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The Australian Commission on Safety and Quality in Health Care, together with The George Institute for Global Health, has released the new national Sepsis Clinical Care Standard in a bid to better detect and treat the potentially deadly disease.

The standard outlines optimal care for patients in hospital with suspected sepsis – from the onset of signs and symptoms, through to discharge from hospital and follow-up care.

More than 8,700 Australians die from sepsis, a condition triggered by an infection that can turn into a deadly disease if undetected, each year. Sepsis is the body’s extreme response to an infection, causing damage to its own tissues and organs. People who survive sepsis often experience prolonged after-effects and can develop a lifelong disability.

The Commission’s National Sepsis Program is being implemented to improve early recognition, treatment, outcomes and post-discharge support for people at risk or diagnosed with sepsis in Australia.

Dr Carolyn Hullick, Clinical Director at the Commission and Emergency Physician in Hunter New England Health NSW, said sepsis is a medical emergency that can elude even the most astute doctors.

“Sepsis is complex, and it can be difficult to diagnose because the signs and symptoms can be subtle. Older patients may have delirium. They may be on medicines that impact on their body’s response to sepsis. Sepsis can also mimic other health conditions like gastro or heart disease,” said Dr Hullick.

“Yet the consequences of missing sepsis are dire, leading to multiple organ failure, disability or death.

“As an ED doctor, I know that diagnosing sepsis can be challenging, particularly when you’re treating a high volume of critical patients in a busy emergency department. It can be especially difficult with older people or very young children.”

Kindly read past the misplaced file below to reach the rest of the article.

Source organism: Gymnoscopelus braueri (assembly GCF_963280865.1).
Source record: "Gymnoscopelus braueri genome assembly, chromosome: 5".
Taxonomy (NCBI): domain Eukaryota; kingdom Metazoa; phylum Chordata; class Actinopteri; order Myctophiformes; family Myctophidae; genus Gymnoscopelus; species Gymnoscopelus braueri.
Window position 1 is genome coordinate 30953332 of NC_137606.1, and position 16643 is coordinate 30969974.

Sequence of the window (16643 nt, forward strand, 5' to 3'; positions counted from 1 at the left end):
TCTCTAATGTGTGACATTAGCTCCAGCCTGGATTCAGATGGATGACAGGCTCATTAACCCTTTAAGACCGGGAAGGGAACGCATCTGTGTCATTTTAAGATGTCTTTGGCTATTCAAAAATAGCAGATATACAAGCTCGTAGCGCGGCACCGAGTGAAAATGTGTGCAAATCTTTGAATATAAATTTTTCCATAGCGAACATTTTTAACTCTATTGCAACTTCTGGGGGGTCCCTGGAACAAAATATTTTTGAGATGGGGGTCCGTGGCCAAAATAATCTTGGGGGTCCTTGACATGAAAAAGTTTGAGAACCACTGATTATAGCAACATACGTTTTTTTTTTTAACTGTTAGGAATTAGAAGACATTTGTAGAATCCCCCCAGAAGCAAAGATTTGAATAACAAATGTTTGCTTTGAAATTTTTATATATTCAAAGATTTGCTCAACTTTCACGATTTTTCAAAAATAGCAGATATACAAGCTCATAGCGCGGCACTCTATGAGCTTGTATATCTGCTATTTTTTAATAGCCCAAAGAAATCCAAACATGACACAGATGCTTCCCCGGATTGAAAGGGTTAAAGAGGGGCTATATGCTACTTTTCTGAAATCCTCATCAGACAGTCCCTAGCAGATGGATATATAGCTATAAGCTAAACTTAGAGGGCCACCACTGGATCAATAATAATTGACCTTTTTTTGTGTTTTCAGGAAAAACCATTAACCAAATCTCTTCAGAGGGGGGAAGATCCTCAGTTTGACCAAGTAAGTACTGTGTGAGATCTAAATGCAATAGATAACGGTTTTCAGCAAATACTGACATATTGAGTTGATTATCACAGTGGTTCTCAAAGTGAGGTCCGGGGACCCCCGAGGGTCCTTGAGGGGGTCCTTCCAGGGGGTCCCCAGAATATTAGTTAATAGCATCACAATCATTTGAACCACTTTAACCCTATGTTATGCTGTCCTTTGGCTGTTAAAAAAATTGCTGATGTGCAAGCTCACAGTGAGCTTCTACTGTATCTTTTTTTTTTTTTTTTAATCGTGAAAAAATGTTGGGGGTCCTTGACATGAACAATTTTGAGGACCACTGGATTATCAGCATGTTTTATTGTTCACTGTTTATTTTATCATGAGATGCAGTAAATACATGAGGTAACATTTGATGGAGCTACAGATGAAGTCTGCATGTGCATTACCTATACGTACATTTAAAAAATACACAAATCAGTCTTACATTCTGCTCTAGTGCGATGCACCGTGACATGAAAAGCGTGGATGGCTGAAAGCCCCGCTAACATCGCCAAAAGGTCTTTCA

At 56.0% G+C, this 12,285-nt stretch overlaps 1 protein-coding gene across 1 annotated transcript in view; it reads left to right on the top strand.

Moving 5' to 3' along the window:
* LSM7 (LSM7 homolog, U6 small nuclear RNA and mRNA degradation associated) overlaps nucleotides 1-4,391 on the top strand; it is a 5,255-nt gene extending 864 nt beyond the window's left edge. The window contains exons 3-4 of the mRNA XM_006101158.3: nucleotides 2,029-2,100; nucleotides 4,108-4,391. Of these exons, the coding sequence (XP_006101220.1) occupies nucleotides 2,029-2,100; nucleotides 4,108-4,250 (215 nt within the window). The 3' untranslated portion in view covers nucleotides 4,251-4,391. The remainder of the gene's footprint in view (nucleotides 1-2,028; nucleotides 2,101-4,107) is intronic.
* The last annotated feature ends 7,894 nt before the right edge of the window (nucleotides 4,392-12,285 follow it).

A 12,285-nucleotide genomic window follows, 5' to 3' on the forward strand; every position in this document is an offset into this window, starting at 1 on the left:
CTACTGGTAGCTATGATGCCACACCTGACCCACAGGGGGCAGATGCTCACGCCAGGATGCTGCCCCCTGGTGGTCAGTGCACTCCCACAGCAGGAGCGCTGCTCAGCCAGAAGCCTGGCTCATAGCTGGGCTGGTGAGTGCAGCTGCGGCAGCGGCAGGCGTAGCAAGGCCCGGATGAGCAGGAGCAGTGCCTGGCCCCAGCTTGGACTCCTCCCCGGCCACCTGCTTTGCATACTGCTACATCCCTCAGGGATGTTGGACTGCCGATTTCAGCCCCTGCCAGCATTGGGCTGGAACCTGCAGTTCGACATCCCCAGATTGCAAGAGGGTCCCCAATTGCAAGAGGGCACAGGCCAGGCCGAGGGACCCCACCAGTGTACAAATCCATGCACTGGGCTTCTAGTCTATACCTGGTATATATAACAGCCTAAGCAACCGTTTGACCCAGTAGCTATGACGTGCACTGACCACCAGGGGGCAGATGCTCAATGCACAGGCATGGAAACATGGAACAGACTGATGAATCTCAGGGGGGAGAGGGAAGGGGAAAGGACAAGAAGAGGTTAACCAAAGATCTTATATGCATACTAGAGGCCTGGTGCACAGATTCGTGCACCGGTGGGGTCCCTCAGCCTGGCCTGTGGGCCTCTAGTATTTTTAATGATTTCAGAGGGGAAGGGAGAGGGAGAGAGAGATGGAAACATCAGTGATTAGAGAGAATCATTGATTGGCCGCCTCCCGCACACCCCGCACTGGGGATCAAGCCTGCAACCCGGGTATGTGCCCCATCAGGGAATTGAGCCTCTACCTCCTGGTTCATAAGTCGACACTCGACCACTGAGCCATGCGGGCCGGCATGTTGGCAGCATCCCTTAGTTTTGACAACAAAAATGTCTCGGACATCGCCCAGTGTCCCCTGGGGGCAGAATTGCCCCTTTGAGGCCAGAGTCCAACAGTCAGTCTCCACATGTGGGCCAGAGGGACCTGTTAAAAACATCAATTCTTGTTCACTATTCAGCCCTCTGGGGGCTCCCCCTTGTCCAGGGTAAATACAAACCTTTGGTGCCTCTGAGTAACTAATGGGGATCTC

Dr Hullick said the new Sepsis Clinical Care Standard would help ensure timely recognition of sepsis and provide a framework for healthcare services to create local systems for treatment.

“The new standard requires healthcare services to implement systems that flags people who may have sepsis, assess them urgently, and if necessary, escalate to a higher level of care. Rapid treatment is vital. If we delay sepsis treatment even by a few hours, it can have deadly consequences.

“To deliver antimicrobials to someone who has sepsis within 60 minutes, we need systems in place so that everyone in the ED team knows what they need to do,” she explained.

According to the Commission, evidence is growing that some sepsis survivors experience long-term health problems, which are poorly recognised and treated. To address this, another key focus of the standard is the planning for care after the patient leaves hospital, in recognition of the ongoing effects of sepsis and ‘post-sepsis syndrome’.

Professor Simon Finfer, intensivist and Professorial Fellow in the Critical Care Division at The George Institute for Global Health, described sepsis as the most common preventable cause of death and disability.

“The Sepsis Clinical Care Standard is a game-changer that will ensure healthcare workers recognise sepsis as a medical emergency and provide coordinated high-quality care to all Australians.

“If a patient is acutely ill or deteriorating rapidly – and there is no other obvious cause – we must consider sepsis as a possible diagnosis,” said Professor Finfer.

“If you suspect sepsis, either as a clinician or a patient, escalate your concerns to a healthcare professional who is skilled in managing sepsis. You must ask, ‘Could this be sepsis?’.”

Professor Finfer is also an advocate for having dedicated sepsis coordinators to oversee care for people with sepsis, in a similar way to trauma and cancer patients.

“Patients with sepsis are cared for by a range of specialist doctors and nurses with frequent transfers between teams. By recommending that hospitals need a dedicated sepsis care coordinator, the Sepsis Clinical Care Standard will help to ensure a comprehensive and holistic approach to this complex and devastating condition.

“Up to 50% of people who suffer sepsis and survive have ongoing medical problems which affect their physical, psychological and cognitive wellbeing. Unlike other conditions such as heart attack and stroke, there is no coordinated care or rehabilitation for sepsis survivors. The standard is a huge step forward.”

Access the Sepsis Clinical Care Standard here